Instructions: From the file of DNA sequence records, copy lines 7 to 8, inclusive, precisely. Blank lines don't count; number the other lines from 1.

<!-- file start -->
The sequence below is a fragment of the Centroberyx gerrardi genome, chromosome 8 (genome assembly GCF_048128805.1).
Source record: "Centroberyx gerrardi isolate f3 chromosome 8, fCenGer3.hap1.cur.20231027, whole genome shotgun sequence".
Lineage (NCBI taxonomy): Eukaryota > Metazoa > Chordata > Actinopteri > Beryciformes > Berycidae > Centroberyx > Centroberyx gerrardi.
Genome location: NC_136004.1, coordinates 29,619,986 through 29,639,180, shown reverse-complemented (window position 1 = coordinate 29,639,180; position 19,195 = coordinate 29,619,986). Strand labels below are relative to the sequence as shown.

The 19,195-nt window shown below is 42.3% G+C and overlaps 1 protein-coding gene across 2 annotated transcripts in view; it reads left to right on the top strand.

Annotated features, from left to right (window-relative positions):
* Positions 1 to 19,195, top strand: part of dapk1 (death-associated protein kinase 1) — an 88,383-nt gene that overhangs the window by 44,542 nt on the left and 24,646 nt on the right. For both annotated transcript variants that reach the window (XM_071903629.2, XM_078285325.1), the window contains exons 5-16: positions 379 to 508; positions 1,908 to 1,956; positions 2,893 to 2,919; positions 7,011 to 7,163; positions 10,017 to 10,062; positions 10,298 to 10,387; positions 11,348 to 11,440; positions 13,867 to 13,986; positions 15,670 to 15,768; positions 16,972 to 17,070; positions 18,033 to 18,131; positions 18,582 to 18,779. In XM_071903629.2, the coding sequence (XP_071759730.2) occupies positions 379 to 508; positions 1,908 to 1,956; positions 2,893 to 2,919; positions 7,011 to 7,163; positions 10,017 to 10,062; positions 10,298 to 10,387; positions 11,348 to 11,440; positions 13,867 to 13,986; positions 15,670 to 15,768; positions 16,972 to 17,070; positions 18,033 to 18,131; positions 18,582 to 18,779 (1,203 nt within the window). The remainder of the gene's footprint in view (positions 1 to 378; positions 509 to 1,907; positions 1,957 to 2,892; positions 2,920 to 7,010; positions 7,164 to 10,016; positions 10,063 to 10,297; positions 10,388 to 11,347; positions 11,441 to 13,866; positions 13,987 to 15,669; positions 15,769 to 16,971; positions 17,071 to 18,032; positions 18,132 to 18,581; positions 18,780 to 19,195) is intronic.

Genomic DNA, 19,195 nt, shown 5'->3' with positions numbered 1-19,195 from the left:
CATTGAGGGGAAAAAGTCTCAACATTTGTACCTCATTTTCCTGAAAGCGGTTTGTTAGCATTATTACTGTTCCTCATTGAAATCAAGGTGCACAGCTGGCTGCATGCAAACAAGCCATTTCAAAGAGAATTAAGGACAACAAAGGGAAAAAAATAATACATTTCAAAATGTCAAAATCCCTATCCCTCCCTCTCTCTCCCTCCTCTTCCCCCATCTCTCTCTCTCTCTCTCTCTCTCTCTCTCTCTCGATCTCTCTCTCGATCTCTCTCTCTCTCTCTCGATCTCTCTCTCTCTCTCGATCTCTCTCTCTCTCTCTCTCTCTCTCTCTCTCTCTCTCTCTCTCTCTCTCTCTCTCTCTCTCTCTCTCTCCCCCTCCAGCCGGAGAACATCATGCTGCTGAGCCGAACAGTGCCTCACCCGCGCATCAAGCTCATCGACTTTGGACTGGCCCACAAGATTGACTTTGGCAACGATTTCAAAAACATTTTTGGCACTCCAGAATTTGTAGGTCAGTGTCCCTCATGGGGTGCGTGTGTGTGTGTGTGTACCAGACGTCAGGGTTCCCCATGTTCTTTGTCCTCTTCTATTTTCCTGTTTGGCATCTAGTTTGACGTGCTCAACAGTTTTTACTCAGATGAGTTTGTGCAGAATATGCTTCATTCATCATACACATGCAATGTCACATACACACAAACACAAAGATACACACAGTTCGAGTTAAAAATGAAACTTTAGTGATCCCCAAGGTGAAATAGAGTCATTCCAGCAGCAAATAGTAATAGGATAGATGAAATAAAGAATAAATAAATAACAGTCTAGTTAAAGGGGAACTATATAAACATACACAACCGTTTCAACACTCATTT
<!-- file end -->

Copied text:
* Positions 1 to 19,195, top strand: part of dapk1 (death-associated protein kinase 1) — an 88,383-nt gene that overhangs the window by 44,542 nt on the left and 24,646 nt on the right. For both annotated transcript variants that reach the window (XM_071903629.2, XM_078285325.1), the window contains exons 5-16: positions 379 to 508; positions 1,908 to 1,956; positions 2,893 to 2,919; positions 7,011 to 7,163; positions 10,017 to 10,062; positions 10,298 to 10,387; positions 11,348 to 11,440; positions 13,867 to 13,986; positions 15,670 to 15,768; positions 16,972 to 17,070; positions 18,033 to 18,131; positions 18,582 to 18,779. In XM_071903629.2, the coding sequence (XP_071759730.2) occupies positions 379 to 508; positions 1,908 to 1,956; positions 2,893 to 2,919; positions 7,011 to 7,163; positions 10,017 to 10,062; positions 10,298 to 10,387; positions 11,348 to 11,440; positions 13,867 to 13,986; positions 15,670 to 15,768; positions 16,972 to 17,070; positions 18,033 to 18,131; positions 18,582 to 18,779 (1,203 nt within the window). The remainder of the gene's footprint in view (positions 1 to 378; positions 509 to 1,907; positions 1,957 to 2,892; positions 2,920 to 7,010; positions 7,164 to 10,016; positions 10,063 to 10,297; positions 10,388 to 11,347; positions 11,441 to 13,866; positions 13,987 to 15,669; positions 15,769 to 16,971; positions 17,071 to 18,032; positions 18,132 to 18,581; positions 18,780 to 19,195) is intronic.

Genomic DNA, 19,195 nt, shown 5'->3' with positions numbered 1-19,195 from the left: